Culture | The art of waste

San Francisco residency program brings artists to the dump

When I think of a dump, the last thing that comes to mind is art. The Artist in Residence (AIR) program at the San Francisco dump, however, has changed how I associate these words.

Located in San Francisco, AIR supplies local artists with equipment, a studio, a monthly stipend, and 24-hour access to the materials in the dump. Founded in 1990 by artist Jo Hanson, AIR enables art to be created from people’s trash, which would otherwise be sent to landfills or recycling plants. The program’s objective is to use art to encourage people to recycle more and to preserve the world’s dwindling environmental resources. It gives new life to an old saying: one person’s trash truly is another person’s treasure.

The art and sculptures made by the 75-plus artists that have been involved in the program are composed of everything and anything: bicycles, telephones, game pieces, hair curlers, fans, metal scraps, etc. Artist David King completed his four-month residency at the dump at the end of January, during which he sifted through heaps of refuse for 20 hours a week. When asked if he had ever made sculptures out of recycled materials before, King replies, “Never. My previous work was always two-dimensional collage. When I got to the dump, I thought I would continue that, but a lot of books don’t come through the waste stream. I had to respond to the waste stream as it came in and let the creative process lead me.” Just as King was able to mould his artistic process by reacting to emerging changes, society can and must find new ways to respond to the current environmental crisis and ensure sustainability.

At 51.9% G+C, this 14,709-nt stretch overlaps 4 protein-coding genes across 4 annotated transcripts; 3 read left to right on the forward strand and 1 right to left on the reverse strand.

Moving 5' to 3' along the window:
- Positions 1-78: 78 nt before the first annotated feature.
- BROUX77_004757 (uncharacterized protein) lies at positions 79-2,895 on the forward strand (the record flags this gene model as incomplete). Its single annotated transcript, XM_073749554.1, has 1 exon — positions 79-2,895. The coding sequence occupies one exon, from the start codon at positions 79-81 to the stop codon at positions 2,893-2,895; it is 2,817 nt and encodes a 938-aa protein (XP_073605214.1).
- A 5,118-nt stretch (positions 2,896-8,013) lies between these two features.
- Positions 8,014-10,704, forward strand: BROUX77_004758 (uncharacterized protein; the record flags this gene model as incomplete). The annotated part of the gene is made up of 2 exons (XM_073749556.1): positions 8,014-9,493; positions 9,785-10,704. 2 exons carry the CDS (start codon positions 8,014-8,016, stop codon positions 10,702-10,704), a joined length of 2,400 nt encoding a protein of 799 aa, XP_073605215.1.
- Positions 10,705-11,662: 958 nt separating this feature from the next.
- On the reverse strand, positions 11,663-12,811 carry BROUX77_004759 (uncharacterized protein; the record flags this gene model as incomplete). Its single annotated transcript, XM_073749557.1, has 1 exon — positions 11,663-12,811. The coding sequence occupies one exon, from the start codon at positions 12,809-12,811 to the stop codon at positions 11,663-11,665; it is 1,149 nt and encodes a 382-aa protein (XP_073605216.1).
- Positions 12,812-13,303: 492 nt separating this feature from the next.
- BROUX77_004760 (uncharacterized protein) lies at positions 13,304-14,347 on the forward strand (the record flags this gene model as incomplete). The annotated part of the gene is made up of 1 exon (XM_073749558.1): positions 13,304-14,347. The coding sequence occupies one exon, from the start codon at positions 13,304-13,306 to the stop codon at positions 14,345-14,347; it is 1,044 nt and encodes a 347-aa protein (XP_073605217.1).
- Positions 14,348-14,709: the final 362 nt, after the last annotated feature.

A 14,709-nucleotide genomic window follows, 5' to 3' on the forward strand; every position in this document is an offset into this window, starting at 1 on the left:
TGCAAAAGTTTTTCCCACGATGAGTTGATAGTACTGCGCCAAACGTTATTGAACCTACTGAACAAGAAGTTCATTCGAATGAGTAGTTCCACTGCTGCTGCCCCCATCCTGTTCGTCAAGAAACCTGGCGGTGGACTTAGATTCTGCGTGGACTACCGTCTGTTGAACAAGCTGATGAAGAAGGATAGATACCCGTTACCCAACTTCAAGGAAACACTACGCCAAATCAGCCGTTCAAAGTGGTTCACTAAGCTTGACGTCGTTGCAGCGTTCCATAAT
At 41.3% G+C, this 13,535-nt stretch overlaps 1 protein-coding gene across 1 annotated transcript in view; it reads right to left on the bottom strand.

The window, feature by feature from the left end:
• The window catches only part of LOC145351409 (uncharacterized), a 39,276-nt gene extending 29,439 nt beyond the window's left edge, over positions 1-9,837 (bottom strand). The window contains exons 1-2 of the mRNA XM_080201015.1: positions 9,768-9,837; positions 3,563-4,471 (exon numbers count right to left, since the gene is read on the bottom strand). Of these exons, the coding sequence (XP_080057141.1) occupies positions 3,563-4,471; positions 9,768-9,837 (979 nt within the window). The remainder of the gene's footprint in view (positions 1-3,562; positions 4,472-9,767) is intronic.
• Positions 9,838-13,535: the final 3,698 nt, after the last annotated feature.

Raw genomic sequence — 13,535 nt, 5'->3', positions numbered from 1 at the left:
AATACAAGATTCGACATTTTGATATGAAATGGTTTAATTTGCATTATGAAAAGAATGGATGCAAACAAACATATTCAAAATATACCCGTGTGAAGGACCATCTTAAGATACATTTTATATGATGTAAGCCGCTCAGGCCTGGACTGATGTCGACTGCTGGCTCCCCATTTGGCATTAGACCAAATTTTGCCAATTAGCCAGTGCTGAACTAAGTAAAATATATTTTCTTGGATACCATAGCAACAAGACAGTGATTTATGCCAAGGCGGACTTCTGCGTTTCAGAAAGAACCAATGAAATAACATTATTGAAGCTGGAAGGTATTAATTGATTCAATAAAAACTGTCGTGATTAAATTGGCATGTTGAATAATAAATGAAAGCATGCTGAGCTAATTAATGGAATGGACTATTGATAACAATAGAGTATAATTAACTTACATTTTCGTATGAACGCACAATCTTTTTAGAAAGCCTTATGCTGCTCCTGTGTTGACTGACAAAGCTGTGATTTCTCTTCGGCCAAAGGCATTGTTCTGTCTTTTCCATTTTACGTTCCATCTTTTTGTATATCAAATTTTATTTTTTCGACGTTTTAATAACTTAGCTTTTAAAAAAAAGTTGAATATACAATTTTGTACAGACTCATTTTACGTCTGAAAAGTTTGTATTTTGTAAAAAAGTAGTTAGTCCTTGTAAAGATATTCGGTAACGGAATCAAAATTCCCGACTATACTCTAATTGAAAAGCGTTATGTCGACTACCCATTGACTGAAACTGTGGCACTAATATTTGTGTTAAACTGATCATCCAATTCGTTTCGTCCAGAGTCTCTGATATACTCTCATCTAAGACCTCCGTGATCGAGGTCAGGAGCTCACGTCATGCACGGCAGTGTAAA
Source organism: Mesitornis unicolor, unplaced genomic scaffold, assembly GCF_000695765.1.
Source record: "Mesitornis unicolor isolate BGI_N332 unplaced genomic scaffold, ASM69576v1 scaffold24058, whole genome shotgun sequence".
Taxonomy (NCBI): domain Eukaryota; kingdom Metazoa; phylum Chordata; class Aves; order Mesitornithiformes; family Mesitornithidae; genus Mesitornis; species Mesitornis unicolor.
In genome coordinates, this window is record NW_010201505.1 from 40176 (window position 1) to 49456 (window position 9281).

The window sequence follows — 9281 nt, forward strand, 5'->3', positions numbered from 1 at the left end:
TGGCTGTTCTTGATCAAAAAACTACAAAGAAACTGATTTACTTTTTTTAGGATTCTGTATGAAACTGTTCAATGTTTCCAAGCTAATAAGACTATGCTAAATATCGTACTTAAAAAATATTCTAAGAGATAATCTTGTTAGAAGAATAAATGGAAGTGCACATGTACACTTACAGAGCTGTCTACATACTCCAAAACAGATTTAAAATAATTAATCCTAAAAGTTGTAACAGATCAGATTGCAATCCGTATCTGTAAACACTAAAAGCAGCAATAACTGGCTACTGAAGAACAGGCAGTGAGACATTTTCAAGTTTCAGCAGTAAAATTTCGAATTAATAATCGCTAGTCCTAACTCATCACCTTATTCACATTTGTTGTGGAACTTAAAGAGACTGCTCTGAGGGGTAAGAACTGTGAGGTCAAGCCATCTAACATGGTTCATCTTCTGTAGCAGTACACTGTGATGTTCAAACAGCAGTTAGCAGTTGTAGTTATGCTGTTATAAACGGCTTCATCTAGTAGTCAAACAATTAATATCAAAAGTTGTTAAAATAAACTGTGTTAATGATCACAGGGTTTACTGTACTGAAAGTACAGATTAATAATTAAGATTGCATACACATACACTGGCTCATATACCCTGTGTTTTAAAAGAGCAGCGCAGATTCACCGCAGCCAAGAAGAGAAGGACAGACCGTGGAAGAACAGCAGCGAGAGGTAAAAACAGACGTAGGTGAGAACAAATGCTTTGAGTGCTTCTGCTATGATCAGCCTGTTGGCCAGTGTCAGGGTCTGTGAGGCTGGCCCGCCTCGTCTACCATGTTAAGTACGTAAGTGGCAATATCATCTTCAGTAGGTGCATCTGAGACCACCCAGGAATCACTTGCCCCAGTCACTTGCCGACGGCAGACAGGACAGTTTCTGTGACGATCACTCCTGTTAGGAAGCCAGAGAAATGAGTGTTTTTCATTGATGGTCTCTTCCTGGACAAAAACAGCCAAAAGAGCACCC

Despite near-ubiquitous recycling facilities in most Canadian urban hubs, waste awareness should be further stressed, especially at a young age. One requirement of the AIR Program is teaching students, usually between the third and sixth grades, about waste. King emphasizes the importance of this: “Kids would be excited and have ideas of their own. Most of them were being exposed to [the idea of] reuse for the first time.”

“I could see their brains working, thinking of what they could do with their own trash,” he explains.

Every single San Franciscan public school student comes to the dump as part of the curriculum – the city’s culture is distinctly conscious of the environment. King delves deeper into this mentality: “San Franciscans are aware of their waste stream, and good about recycling. San Francisco diverts 70 per cent of their waste stream, which is a huge amount. The state of California is very liberal and not afraid of new things. San Francisco is that times ten.”

When asked about what a program like AIR can do for social change, artist Christine Lee, who also completed her residency at the end of January, says AIR makes positive steps both by using environmentally-friendly practices and by encouraging the reuse of materials in its art projects.

The appeal for artists to work with reused materials extends beyond a desire to be environmentally friendly. It can be a challenge working in such a medium, but as Lee explains, “there is an inherent beauty to recycled material that hasn’t been presented yet.”


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